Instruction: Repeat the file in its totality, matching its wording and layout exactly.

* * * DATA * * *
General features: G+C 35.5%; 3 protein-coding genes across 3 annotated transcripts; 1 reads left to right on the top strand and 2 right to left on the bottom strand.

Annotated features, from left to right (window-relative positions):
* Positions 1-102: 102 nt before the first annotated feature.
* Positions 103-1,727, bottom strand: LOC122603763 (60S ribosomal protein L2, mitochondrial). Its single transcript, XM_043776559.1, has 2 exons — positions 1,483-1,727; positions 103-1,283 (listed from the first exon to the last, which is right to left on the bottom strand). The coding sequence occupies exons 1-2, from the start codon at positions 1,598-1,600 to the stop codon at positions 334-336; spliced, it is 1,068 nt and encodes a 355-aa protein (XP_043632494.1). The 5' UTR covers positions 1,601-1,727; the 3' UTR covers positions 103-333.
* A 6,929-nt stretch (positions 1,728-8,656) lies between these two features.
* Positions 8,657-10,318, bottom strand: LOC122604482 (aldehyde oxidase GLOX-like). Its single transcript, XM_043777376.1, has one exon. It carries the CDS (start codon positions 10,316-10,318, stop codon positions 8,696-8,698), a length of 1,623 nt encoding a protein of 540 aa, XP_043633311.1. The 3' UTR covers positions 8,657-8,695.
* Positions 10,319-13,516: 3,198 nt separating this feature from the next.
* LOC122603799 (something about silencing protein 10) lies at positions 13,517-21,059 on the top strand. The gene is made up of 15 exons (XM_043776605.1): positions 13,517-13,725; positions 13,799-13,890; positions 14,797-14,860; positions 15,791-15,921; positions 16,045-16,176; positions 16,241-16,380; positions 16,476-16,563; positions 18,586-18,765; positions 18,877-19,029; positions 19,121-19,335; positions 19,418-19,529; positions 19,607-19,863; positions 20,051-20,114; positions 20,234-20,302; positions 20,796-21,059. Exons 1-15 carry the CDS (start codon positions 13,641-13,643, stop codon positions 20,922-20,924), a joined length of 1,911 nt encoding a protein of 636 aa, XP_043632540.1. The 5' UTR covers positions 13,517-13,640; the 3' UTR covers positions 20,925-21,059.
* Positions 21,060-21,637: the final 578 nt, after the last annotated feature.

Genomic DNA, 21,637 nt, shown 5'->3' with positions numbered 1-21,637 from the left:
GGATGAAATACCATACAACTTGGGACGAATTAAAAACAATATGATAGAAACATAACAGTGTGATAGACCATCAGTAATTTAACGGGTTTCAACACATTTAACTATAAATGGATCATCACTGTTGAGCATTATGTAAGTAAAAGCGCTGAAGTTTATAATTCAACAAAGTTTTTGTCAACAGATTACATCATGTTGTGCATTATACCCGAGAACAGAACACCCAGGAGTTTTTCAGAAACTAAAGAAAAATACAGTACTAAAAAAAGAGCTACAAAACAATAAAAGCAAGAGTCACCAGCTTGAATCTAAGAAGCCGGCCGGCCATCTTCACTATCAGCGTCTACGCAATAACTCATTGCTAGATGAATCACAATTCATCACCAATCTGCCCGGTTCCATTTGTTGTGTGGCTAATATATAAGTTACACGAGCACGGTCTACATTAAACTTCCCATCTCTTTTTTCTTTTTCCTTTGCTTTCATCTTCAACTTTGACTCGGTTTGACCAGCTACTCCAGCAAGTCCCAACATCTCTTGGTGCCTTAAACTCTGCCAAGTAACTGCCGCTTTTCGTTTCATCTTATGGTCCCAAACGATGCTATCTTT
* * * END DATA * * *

General features: G+C 35.5%; 3 protein-coding genes across 3 annotated transcripts; 1 reads left to right on the top strand and 2 right to left on the bottom strand.

Annotated features, from left to right (window-relative positions):
* Positions 1-102: 102 nt before the first annotated feature.
* Positions 103-1,727, bottom strand: LOC122603763 (60S ribosomal protein L2, mitochondrial). Its single transcript, XM_043776559.1, has 2 exons — positions 1,483-1,727; positions 103-1,283 (listed from the first exon to the last, which is right to left on the bottom strand). The coding sequence occupies exons 1-2, from the start codon at positions 1,598-1,600 to the stop codon at positions 334-336; spliced, it is 1,068 nt and encodes a 355-aa protein (XP_043632494.1). The 5' UTR covers positions 1,601-1,727; the 3' UTR covers positions 103-333.
* A 6,929-nt stretch (positions 1,728-8,656) lies between these two features.
* Positions 8,657-10,318, bottom strand: LOC122604482 (aldehyde oxidase GLOX-like). Its single transcript, XM_043777376.1, has one exon. It carries the CDS (start codon positions 10,316-10,318, stop codon positions 8,696-8,698), a length of 1,623 nt encoding a protein of 540 aa, XP_043633311.1. The 3' UTR covers positions 8,657-8,695.
* Positions 10,319-13,516: 3,198 nt separating this feature from the next.
* LOC122603799 (something about silencing protein 10) lies at positions 13,517-21,059 on the top strand. The gene is made up of 15 exons (XM_043776605.1): positions 13,517-13,725; positions 13,799-13,890; positions 14,797-14,860; positions 15,791-15,921; positions 16,045-16,176; positions 16,241-16,380; positions 16,476-16,563; positions 18,586-18,765; positions 18,877-19,029; positions 19,121-19,335; positions 19,418-19,529; positions 19,607-19,863; positions 20,051-20,114; positions 20,234-20,302; positions 20,796-21,059. Exons 1-15 carry the CDS (start codon positions 13,641-13,643, stop codon positions 20,922-20,924), a joined length of 1,911 nt encoding a protein of 636 aa, XP_043632540.1. The 5' UTR covers positions 13,517-13,640; the 3' UTR covers positions 20,925-21,059.
* Positions 21,060-21,637: the final 578 nt, after the last annotated feature.

Genomic DNA, 21,637 nt, shown 5'->3' with positions numbered 1-21,637 from the left:
GGATGAAATACCATACAACTTGGGACGAATTAAAAACAATATGATAGAAACATAACAGTGTGATAGACCATCAGTAATTTAACGGGTTTCAACACATTTAACTATAAATGGATCATCACTGTTGAGCATTATGTAAGTAAAAGCGCTGAAGTTTATAATTCAACAAAGTTTTTGTCAACAGATTACATCATGTTGTGCATTATACCCGAGAACAGAACACCCAGGAGTTTTTCAGAAACTAAAGAAAAATACAGTACTAAAAAAAGAGCTACAAAACAATAAAAGCAAGAGTCACCAGCTTGAATCTAAGAAGCCGGCCGGCCATCTTCACTATCAGCGTCTACGCAATAACTCATTGCTAGATGAATCACAATTCATCACCAATCTGCCCGGTTCCATTTGTTGTGTGGCTAATATATAAGTTACACGAGCACGGTCTACATTAAACTTCCCATCTCTTTTTTCTTTTTCCTTTGCTTTCATCTTCAACTTTGACTCGGTTTGACCAGCTACTCCAGCAAGTCCCAACATCTCTTGGTGCCTTAAACTCTGCCAAGTAACTGCCGCTTTTCGTTTCATCTTATGGTCCCAAACGATGCTATCTTT